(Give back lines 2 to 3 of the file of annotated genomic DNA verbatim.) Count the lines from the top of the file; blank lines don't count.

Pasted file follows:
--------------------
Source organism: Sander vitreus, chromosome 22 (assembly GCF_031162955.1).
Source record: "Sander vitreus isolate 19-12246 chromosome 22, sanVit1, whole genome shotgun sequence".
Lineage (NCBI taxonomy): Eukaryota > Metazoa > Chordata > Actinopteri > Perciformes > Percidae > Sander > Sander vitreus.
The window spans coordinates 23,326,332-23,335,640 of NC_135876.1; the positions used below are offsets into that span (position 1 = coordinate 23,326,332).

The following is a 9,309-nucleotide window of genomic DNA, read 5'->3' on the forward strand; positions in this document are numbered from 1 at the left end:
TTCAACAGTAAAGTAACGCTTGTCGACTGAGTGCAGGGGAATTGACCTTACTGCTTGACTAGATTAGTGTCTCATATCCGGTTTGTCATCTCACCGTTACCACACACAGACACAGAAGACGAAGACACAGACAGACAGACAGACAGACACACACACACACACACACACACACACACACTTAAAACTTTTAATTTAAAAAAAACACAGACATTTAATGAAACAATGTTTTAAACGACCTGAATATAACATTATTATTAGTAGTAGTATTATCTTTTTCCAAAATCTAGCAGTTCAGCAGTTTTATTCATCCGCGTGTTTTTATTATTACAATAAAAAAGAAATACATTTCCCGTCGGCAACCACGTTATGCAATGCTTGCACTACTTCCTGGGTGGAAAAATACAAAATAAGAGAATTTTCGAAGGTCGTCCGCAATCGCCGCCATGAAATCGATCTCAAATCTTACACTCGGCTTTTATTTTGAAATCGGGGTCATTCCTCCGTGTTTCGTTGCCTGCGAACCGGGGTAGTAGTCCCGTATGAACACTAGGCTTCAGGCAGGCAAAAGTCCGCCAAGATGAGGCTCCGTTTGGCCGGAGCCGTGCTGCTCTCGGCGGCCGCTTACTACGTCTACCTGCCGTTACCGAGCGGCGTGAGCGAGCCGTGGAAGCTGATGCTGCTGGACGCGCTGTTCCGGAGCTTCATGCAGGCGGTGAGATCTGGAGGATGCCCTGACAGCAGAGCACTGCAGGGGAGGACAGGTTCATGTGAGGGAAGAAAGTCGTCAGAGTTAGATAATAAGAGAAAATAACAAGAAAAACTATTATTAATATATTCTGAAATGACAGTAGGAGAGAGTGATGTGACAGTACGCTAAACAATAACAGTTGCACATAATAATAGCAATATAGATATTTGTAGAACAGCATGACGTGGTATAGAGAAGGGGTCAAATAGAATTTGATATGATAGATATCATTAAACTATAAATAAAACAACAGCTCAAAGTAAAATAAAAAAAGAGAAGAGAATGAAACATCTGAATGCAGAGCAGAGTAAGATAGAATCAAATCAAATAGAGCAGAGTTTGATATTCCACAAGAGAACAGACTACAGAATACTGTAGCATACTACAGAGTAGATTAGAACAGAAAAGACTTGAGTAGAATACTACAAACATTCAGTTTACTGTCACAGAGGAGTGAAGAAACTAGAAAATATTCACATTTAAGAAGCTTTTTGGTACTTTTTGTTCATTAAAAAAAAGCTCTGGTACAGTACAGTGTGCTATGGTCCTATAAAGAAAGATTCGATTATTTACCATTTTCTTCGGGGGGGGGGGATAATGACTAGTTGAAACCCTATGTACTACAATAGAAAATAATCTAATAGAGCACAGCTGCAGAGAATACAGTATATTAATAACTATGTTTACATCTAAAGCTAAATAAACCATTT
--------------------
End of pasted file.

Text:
Source record: "Sander vitreus isolate 19-12246 chromosome 22, sanVit1, whole genome shotgun sequence".
Lineage (NCBI taxonomy): Eukaryota > Metazoa > Chordata > Actinopteri > Perciformes > Percidae > Sander > Sander vitreus.